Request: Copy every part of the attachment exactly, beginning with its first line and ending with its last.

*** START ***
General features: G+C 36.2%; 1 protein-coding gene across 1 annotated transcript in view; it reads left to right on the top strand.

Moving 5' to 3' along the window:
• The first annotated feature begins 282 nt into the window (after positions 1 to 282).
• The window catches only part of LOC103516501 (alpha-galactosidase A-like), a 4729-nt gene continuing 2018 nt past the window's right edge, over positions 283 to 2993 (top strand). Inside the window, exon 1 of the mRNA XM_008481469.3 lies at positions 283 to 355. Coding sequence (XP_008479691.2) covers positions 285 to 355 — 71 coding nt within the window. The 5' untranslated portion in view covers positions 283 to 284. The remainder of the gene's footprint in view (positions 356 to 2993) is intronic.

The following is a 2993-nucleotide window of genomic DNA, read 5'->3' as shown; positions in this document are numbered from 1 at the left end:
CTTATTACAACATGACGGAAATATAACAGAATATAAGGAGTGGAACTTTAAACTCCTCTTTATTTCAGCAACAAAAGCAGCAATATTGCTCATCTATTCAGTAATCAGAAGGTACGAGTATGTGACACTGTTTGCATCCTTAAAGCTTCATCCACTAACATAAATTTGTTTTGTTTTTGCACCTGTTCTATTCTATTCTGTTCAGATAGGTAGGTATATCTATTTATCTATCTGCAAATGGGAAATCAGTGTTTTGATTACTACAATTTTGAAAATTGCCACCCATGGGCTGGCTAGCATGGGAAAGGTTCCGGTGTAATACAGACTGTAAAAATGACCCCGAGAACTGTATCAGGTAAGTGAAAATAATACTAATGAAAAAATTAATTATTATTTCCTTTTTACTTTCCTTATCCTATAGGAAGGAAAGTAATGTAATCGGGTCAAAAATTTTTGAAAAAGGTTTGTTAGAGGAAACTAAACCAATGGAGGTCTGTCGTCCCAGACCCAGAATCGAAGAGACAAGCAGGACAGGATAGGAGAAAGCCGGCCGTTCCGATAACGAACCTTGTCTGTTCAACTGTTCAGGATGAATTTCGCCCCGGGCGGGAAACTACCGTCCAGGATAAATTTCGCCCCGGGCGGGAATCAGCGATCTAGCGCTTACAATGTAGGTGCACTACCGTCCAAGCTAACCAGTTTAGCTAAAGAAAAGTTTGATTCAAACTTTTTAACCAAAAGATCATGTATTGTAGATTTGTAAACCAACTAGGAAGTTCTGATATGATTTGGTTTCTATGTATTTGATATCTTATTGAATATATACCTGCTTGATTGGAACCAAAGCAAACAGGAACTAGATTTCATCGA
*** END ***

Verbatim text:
General features: G+C 36.2%; 1 protein-coding gene across 1 annotated transcript in view; it reads left to right on the top strand.

Moving 5' to 3' along the window:
• The first annotated feature begins 282 nt into the window (after positions 1 to 282).
• The window catches only part of LOC103516501 (alpha-galactosidase A-like), a 4729-nt gene continuing 2018 nt past the window's right edge, over positions 283 to 2993 (top strand). Inside the window, exon 1 of the mRNA XM_008481469.3 lies at positions 283 to 355. Coding sequence (XP_008479691.2) covers positions 285 to 355 — 71 coding nt within the window. The 5' untranslated portion in view covers positions 283 to 284. The remainder of the gene's footprint in view (positions 356 to 2993) is intronic.

The following is a 2993-nucleotide window of genomic DNA, read 5'->3' as shown; positions in this document are numbered from 1 at the left end:
CTTATTACAACATGACGGAAATATAACAGAATATAAGGAGTGGAACTTTAAACTCCTCTTTATTTCAGCAACAAAAGCAGCAATATTGCTCATCTATTCAGTAATCAGAAGGTACGAGTATGTGACACTGTTTGCATCCTTAAAGCTTCATCCACTAACATAAATTTGTTTTGTTTTTGCACCTGTTCTATTCTATTCTGTTCAGATAGGTAGGTATATCTATTTATCTATCTGCAAATGGGAAATCAGTGTTTTGATTACTACAATTTTGAAAATTGCCACCCATGGGCTGGCTAGCATGGGAAAGGTTCCGGTGTAATACAGACTGTAAAAATGACCCCGAGAACTGTATCAGGTAAGTGAAAATAATACTAATGAAAAAATTAATTATTATTTCCTTTTTACTTTCCTTATCCTATAGGAAGGAAAGTAATGTAATCGGGTCAAAAATTTTTGAAAAAGGTTTGTTAGAGGAAACTAAACCAATGGAGGTCTGTCGTCCCAGACCCAGAATCGAAGAGACAAGCAGGACAGGATAGGAGAAAGCCGGCCGTTCCGATAACGAACCTTGTCTGTTCAACTGTTCAGGATGAATTTCGCCCCGGGCGGGAAACTACCGTCCAGGATAAATTTCGCCCCGGGCGGGAATCAGCGATCTAGCGCTTACAATGTAGGTGCACTACCGTCCAAGCTAACCAGTTTAGCTAAAGAAAAGTTTGATTCAAACTTTTTAACCAAAAGATCATGTATTGTAGATTTGTAAACCAACTAGGAAGTTCTGATATGATTTGGTTTCTATGTATTTGATATCTTATTGAATATATACCTGCTTGATTGGAACCAAAGCAAACAGGAACTAGATTTCATCGA